Romanovs Essay, Research Paper
THE RUSSIAN MONARCHY For each generation to react against the generation before it is a characteristic of many reigning dynasties; but particularly of the Russian Imperial House in the century following the death of Catherine the Great, when autocratic Tsars alternated with Tsars who were liberal as inevitably as Fredericks alternated with Christians on the Throne of Denmark. Catherine’s son, Paul I, who reigned from 1796 to 1801, was autocratic; and it can often be said to have reacted against his mother who, while being a despot, was influenced by the doctrines of the Enlightenment. Paul was also influenced by ideas which came out of France; but in his case it was the strong royalist and legitimist theories of the French emigres, who, together with the Knights of Malta and other victims of the revolutionary upheaval, were given a refuge in his dominions. Whereas Catherine, though enlightened in her ideas, was unscupulous in her methods, Paul “wished to remain an honest man, philosophical and religious, while governing despotically”. He hated the abuse of power, and he detested the crimes which he had seen his mother commit. The belief in his own Divine Right, which made some Monarchs more human, had the opposite effect on him so that he was perceived to be an aloof, haughty, lonely figure; yet he was generous and sympathized with the misfortunes of others. He would often apologize to people whom he had punished unjustly in a fit of anger, making amends by embracing them and showering them with presents; he visited the wounded Polish leader, Kosciuszko, in prison, ordered his release and treated him with great kindness. Strongly wedded as he was to legitimacy, the Emperor Paul, in the days of the Consulate, admired Napoleon, of who he would say “I have found a man; there is a man in the world!” The key to his contradictory nature seems to lie in the fact that he had secret doubts about the divine concept of Monarchy which he so rigorously upheld. Being unsure of his convictions made him unhappy and tyrannical in his behaviour; so that he became highly unpopular, particularly among Russia’s nobles. There was a plot to dethrone him–the last of those palace revolutions that are such a feature of Russian history up to the beginning of the nineteenth century. It had the approval of Paul’s son, the Tsarevitch Alexander, who was assured by the conspirators that nothing worse would happen to the Emperor than imprisonment. This was genuinely the intention of some of them; but when they attempted to seize the unfortunate Paul, they were afraid that his cries would bring the palace guards to the rescue; so they put him to death. The character and career of the next Emperor, Alexander I, presents us with paradoxes that are typically Russian. As Tsarevitch, though he was heir to the wealthiest and most absolute Monarchy in Europe, he espoused the doctrines of 1789. A young man of charming disposition, with a touching, Rousseauesque delight in the beauties of nature, he would tell his confidant Prince Adam Czartoryski, that he “would like to see Republics everywhere” and that he “looked upon this form of government as the only one suited to the rights and happiness of humanity”. He had acquired some of his notions from his tutor, a Voltairian professor chosen for him by his grandmother, Catherine the Great; yet his Voltairian upbringing did not in any way affect his pious and fervent Orthodox faith. The absolutist Paul had wished to make friends with the First Consul of revolutionary France. The liberal Alexander went to war with Napoleon a few years after succeeding to the Throne. Having been defeated at Austerlitz, he and Napoleon came to terms at Tilsit, where he astonished the upstart Emperor of the French by maintaining that Monarchies ought to be elective, whereas Napoleon argued with equal conviction that they should be hereditary. Five years after Tilsit, Napoleon invaded Russia and Alexander led his country’s epic defence; then, having forced the French to retrace their steps, he chased the remnant of their Army all the way back to Paris. When the Allied Sovereigns assembled in Paris and Vienna for the peacemaking, the tall, benignly smiling Alexander, with his fine brow and lustrous eyes, was the most impressive figure among them, as well as the most popular. In London, the tumultuous welcome given by the populace to the visiting Tsar was in striking contrast to the unpopularity of the Prince Regent. But when the Allied statesmen got down to business, they were dismayed by Alexander’s proposal that Poland–which had been partioned between Russia, Prussia and Austria at various times during the past fifty years–should be reunited under his sceptre. Castlereagh called it “the plan of the Tartar prince for overturning Europe”; the fact that Alexander intended to reign over a reunited Poland as a constitutional King did not make the proposal any more acceptable. Though his Polish dream came to nothing, Alexander insisted on granting a Constituition to that part of Poland which he already held. This caused great jealousy in Russia. Madame de Stael once told him that his own character was “a charter and a constitution for his subjects”. Alexander’s benevolence was still the only Constitution which the Russians had. It was better than many a written charter; but Constitutions were now all the rage; especially among those of the Tsar’s subjects who had picked up democratic ideas while serving with the Russian Army in western Europe; one old General had complained that every officer in the Army had gone back to Russia with the draft of a Constitution in his pocket. Alexander’s absolutism in Russia seemed inconsistent with his liking for democratic government in other countries; though towards the end of his reign, he definitely ranged himself on the side of the enemies of liberalism by becoming the champion of the Holy Alliance. Yet there were those who reckoned that it would have been totally impracticable to give a constitution to a country like Russia, with its vast, semi-Asiatic population; and indeed, up to the present day, the idea has not really been tried. Such was the unrest among the Russian nobility and other sections of the educated classes at the end of Alexander’s reign that in December 1825, shortly after his death, there was a military and political insurrection. It was suppressed with great severity by his brother and successor, Nicholas I, who hanged five ringleaders and sent hundreds of conspirators–who were mostly members of the aristocracy–to Siberia. The Emperor Nicholas was stern by nature; and this revolt by some of his more influential subjects on his accession to the Throne increased his sternness. For the rest of his reign, his policy was one of repression; and he governed as autocratically as any of his immediate predecessors had done, making rapid if arbitrary decisions, such as when, having been consulted by the engineers as to the course of the projected railway from St. Petersburg to Moscow, he took a ruler and drew a straight line between the two capitals. Nicholas’s suppression of the Polish rising of 1830 increased his reputation as a tyrant; and he became the bogeyman of every liberal in Europe. When he visited England in 1844, his reception was not quite as enthusiastic as his brothers’ had been, thirty years earlier. It is another paradox of the Russian Emperors that although their country was the remotest in Europe, they took to travelling abroad sooner than any other European Sovereigns. Nicholas’s son the future Alexander II, also visited England; and a race was named the Cesarewitch in his honour.>/P> Whereas Alexander I’s foreign policy had been directed at Poland, Nicholas I looked towards Turkey and set about solving the “Eastern Question”. This made him more than ever disliked in Britain, where Russia was seen as a threat to British interests in the Near east. When Nicholas persisted in pressing his claims on Turkey, having unfortunately not been given sufficient warning by Lord Aberdeens’s Government that these claims would not be tolerated by Britain and France, it led to the Crimean War. That conflict proved Nicholas’s military system to be a failure, which broke his heart; he died in 1855, before the war came to an end. Nicholas I had unfairly gone down to history as an oppressor of his subjects; yet foreigners who visited Russia in his time did not find the mistrustful, suspicious, spy-ridden people whom they had been led to believe that they would find. Nicholas’s subjects suffered from a good deal of petty officialdom; but it was almost always possible to get around the regulations by bribery. Above all, foreigners did not find the Russians, under Nicholas, either ignorant or dull. Although criticism of the Government was absolutely forbidden, there was freedom of speech on every other subject. The latest ideas from Western Europe–together with the novels of Dickens and George Sand–found their way to the remotest provincial towns of the Empire, thanks to the many widely-read literary reviews. And while the Russians were remarkably familiar with the literature of other nations, they also had a flourishing literature of their own. Both Pushkin and Gogol did most of their writing in Nicholas’s reign. Like many harsh rulers, Nicholas was a devoted family man. One must not, therefore, see the liberalism of the next Emperor Alexander II too much in terms of a reaction against his father; and indeed, the act for which Alexander is best remembered, the emancipation of the serfs, was actually in accordance with his Nicholas’s dying wish. Alexander’s other major reforms included the setting up of local assemblies, which laid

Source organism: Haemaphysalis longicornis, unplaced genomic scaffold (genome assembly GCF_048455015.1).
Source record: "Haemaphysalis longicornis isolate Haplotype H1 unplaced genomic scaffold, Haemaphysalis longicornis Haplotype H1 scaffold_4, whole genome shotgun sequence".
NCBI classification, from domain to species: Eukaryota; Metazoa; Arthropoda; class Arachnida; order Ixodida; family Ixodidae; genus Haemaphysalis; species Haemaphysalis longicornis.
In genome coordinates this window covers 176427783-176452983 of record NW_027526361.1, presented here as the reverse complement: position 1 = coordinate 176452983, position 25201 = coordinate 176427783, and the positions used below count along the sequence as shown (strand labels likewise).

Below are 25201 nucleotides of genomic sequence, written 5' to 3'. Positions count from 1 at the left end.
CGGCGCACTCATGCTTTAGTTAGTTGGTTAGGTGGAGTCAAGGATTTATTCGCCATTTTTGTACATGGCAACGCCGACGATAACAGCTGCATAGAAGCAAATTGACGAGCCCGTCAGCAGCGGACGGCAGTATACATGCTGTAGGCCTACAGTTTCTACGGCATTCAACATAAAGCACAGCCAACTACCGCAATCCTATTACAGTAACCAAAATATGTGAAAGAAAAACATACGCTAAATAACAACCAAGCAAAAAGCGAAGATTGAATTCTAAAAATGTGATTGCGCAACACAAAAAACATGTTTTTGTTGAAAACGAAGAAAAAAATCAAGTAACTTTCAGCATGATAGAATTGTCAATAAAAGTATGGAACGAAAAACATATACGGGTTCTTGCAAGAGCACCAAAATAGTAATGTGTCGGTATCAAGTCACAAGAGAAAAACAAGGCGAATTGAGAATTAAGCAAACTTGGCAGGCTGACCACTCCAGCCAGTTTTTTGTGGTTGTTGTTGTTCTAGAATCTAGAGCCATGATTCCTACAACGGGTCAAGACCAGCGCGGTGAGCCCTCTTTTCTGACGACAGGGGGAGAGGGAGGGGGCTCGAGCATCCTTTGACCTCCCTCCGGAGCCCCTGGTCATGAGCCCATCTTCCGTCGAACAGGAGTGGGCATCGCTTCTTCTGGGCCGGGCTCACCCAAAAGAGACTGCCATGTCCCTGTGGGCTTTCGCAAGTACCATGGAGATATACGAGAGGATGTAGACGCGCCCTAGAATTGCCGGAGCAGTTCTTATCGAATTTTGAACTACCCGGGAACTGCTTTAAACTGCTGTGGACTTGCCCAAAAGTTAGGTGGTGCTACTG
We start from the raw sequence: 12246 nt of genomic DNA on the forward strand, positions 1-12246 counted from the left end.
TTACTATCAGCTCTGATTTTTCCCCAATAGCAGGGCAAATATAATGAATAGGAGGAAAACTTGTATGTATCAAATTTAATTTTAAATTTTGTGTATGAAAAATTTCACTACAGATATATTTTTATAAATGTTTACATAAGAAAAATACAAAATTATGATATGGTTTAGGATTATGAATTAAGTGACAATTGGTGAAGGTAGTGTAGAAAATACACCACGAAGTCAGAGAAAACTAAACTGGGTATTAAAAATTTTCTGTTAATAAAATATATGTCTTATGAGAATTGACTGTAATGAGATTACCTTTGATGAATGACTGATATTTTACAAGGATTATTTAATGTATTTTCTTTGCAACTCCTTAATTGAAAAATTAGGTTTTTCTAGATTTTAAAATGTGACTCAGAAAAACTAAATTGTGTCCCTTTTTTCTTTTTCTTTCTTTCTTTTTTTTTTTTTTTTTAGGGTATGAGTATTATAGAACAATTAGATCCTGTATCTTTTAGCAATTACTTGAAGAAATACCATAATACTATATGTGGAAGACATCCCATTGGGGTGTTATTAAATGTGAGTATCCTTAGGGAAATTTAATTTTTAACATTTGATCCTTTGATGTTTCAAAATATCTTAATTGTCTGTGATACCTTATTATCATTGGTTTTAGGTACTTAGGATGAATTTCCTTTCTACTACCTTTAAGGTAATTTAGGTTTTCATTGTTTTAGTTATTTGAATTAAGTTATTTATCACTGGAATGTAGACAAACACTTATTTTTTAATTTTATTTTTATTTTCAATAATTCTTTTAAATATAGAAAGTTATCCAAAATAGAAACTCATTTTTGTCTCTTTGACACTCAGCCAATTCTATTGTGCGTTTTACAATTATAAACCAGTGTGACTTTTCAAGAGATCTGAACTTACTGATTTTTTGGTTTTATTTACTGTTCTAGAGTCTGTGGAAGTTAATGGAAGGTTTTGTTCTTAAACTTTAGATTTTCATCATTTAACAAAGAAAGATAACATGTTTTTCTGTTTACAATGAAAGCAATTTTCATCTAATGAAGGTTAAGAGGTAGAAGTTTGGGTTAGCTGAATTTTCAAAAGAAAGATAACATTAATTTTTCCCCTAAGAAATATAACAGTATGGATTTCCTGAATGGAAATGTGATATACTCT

the foundation of a representative system, and the introduction of open law courts, with trial by jury. As well as carrying out reforms, Alexander, during the early years of his reign, repealed or relaxed most of his father’s stern measures. The censorship was all but abolished. The universities, which Nicholas had strictly limited, regarding them as a breeding ground of revolution, were thrown open to as many newcomers as possible; so that a university education became available to any Russian who could afford a few shillings a term in the way of fees. The Government spies and secret police were given a holiday. As is so often the case, Alexander turned out to have been too hasty in ending his father’s repressive regime. The virtual abolition of the censorship led to the dissemination of inflammatory and revolutionary doctrines throughout Russia. Far from being grateful for Alexander’s reforms, the middle classes were disgruntled because these reforms did not go further than they did. As a sign of the growing unrest in the country, there were student riots–those in Moscow being suppressed with the help of the ordinary workmen, who, like the peasants, could always be rallied in support of the Tsar. Student riots were followed by outbreaks of incendiarism; and then, early in the 1860s, the cancer of terrorism–then known as Nihilism–made its appearance in the Russian body politic. The expansion of the universities was to a large extent responsible for this terrible evil; for while it provided an endless supply of graduates to fill the ever-increasing ranks of the civil service, it also produced a corresponding number of failed students who inevitably became Nihilists. Now that the secret police and the spies had been allowed to relax their vigilance, it was possible for Nihilism to be stamped out, or even kept under control. Outrages became increasingly frequent. In 1881, a Nihilist bomb ended the Tsar’s life. Thus perished that benevolent giant of an Emperor, who would have taken his people far along the road to democratic government of only they had given him the chance. In fact, when he was murdered, he was on the point of setting up a form of Parliament. It was inevitable that the new Emperor, Alexander III, having seen the father whom he loved and revered mortally wounded by a Nihilist bomb, should attempt to combat Nihilism by re-introducing his grandfather’s stern measures. So liberals everywhere came to regard Alexander III with as much distaste as they had regarded Nicholas I; especially in Britain, where, just as Nicholas’s Turkish ambitions had seemed to threaten British interests in the Near East, so did Alexander’s Central Asian policy now appear as a menace to British India. The large and powerfully-built Tsar, with his beard, his loud voice and his rather terrifying eyes, seemed the very reincarnation of the Russian Bear. Queen Victoria never forgave him for having brought about the overthrow of the young ruler of Bulgaria, Prince Alexander of Battenberg, a particular favourite of hers; it was of Alexander III that she made her celebrated remark: “He may be an Emperor, but the Queen does not regard him as a gentleman”. But however bad Alexander III’s image may have been outside Russia, he was popular with the great majority of his subjects. He was, in fact, a most able and energetic ruler; thanks his strong government, there was a decline in the number of Nihilist outrages, and an increase in prosperity. Alexander may not have regarded his people as being ripe for modern democratic institutions; but he set out to modernize the country in every other respect; it was during his reign that Russia was transformed into a powerful industrial nation. Though he could be frightening, he could also be extremely genial, in a bluff, bantering way. He pleased the more aggressively Russian of his subjects by his policy of “Russianization”–which included making Russian the official language of the German-speaking Baltic provinces. Alexander liked to think of himself as a Russian peasant, and affected a rough simplicity in his clothes and way of life–though he was also the patron of Faberge. He spent much of his time at a modest house in the country; though this was for reasons of security, as well as by choice. Ever since the murder of Alexander II, there had been the most elaborate security measures to protect the Tsar and his family, who were consequently seen much less by their subjects. Nevertheless, Alexander III and the Empress Marie were never recluses like their son and daughter-in-law. The beautiful and vivacious Empress, who was a Danish Princess and the sister of the Princess of Wales, was very popular in Russian society. It was a tragedy for the Imperial House, for Russia and for the world that Alexander III died in 1894, when he was barely fifty. Had he lived for twenty or thirty years longer, his toughness, ability and realism might have saved Russia from the calamities that befell her during the first two decades of this century. Instead, the unwieldy Empire passed to his twenty-six year old son, the amiable but weak Nicholas II. Compared with the big, forceful men who sat on the Throne of Russia before him, Nicholas looked almost like a child: a frail, gentle figure with “a caressing expression” in his eyes and a soft, low-pitched voice. To everyone with whom he had dealings, whether they were his subjects, his Royal relations or the ambassadors accredited to him, he was kind and considerate, but distant. As his cousin, Queen Marie of Roumania, wrote of him: “He seemed to live in a sort of Imperial mist”. Had Nicholas been married to a friendly and warm-hearted Princess like his mother, all might have been well with him; but the Empress Alexandra was even more withdrawn from the world than he was. Her fragile beauty was spoilt by her tight lips and the coldness of her eyes: she always looked miserable some thought. She was stiff, haughty, for ever on the defensive. This was due in part to shyness; but also to a sense of being superior to all other mortals, which had little or nothing to do with the fact that she was Royal, or an Empress; for the grandest of her Royal relations found her just as haughty and aloof as any of her subjects. Queen Marie of Roumania could remember ” the pinched, unwilling, patronizing smile with which she received all you said as if it were not worth while answering”. To make matters worse, she spoke in a whisper. For most of her husband’s reign, the Empress Alexandra refused to appear in public or to perform any of the duties of an Empress. Her behaviour can to a certain extent be explained by her desperate anxiety over her only son, the Tsarevitch Alexis, who was frequently in danger of death and very often in agony owing to the haemophilia which he had inherited from her side of the family. It was her belief that the so-called “holy man” could cure Alexis which led to her friendship with Rasputin. But even before Alexis was born, she had virtually become a recluse. Such was the Tsar’s devotion to her and his own reserve that it was all too easy for him to stay with her in her seclusion. Father, mother and children became entirely self-contained; they led a quiet, rather dull family life in a plainly-furnished corner of one of the vast and glittering Imperial palaces. St. Petersburg society was, to all intents and purposes, without an Emperor and Empress. The most influential section of the community came to regard the Imperial couple with indifference, or even resentment. Nicholas II cannot be fitted into the pattern of autocratic Tsars alternating with liberal tsars; for he was neither autocratic nor liberal. Or rather, he vacillated between liberalism and autwas neither autocratic nor liberal. Or rather, he vacillated between liberalism and autocracy; at one moment he called the Duma, at another he tried to rule as a despot. While he vacillated, Russia drifted to disaster. The events of his reign are all too well-known. There was the disastrous war with Japan, followed by a period of near-anarchy. Then came the rise of Stolypin, the first strong man Russia had seen since the death of Alexander III. With Stolypin in control, there was a miraculous recovery; but then he was murdered by a Nihilist during a gala performance in the theatre in Kiev. Dying, he raise Without Stolypin, the Empire began once again to drift. Then came 1914, when Russia went to war for the cause of Pan-Slavism; and in so doing set all Europe aflame. The country had only just recovered from the Japanese war; it should have been obvious to every thinking Russian that another war at this juncture would prove fatal. Alexander III, had he been alive, would almost certainly have realised this; and while sympathizing with Pan-Slavism, he would have kept the chauvinists of his country under control. But Nicholas hesitated between the advice of his pacific Foreign Minister, Sazonoff, and that of Sukhomlinoff, his chauvinistic Minister for War. He kept ordering mobilization and then cancelling it; until finally, when he ordered mobilization yet again, the War Office cut his telephone wire as to prevent him from countermanding the order until it was too late. During the war, the Tsar spent as much time as he could with his troops. In the easy atmosphere of the officers’ mess, Nicholas and his subjects were at last able to get to know each other; just as the supporters of Charles I of England–a monarch to whom Nicholas is frequently compared–only really got to know their King when he was their companion in arms. But it was too late. Soon, everything was out of control, and Russia was overwhelmed by the forces of revolution. The Tsar abdicated; the well-meaning but irresponsible Kerensky was ousted by the men who had arrived in a sealed train, carrying the plague bacillus of Communism with them. The Emperor, the Empress and their children were made prisoners, and moved from place to place; a journey which ended in the cellar at Ekaterinburg. That hideous murder of a father and mother, four young girls and a sick boy on a July night in 1918 was far from being the worst of the crimes committed in the name of Communism, either before or since; yet, with the possible exception of Katyn, it is the one which has caused the most horror and disgust.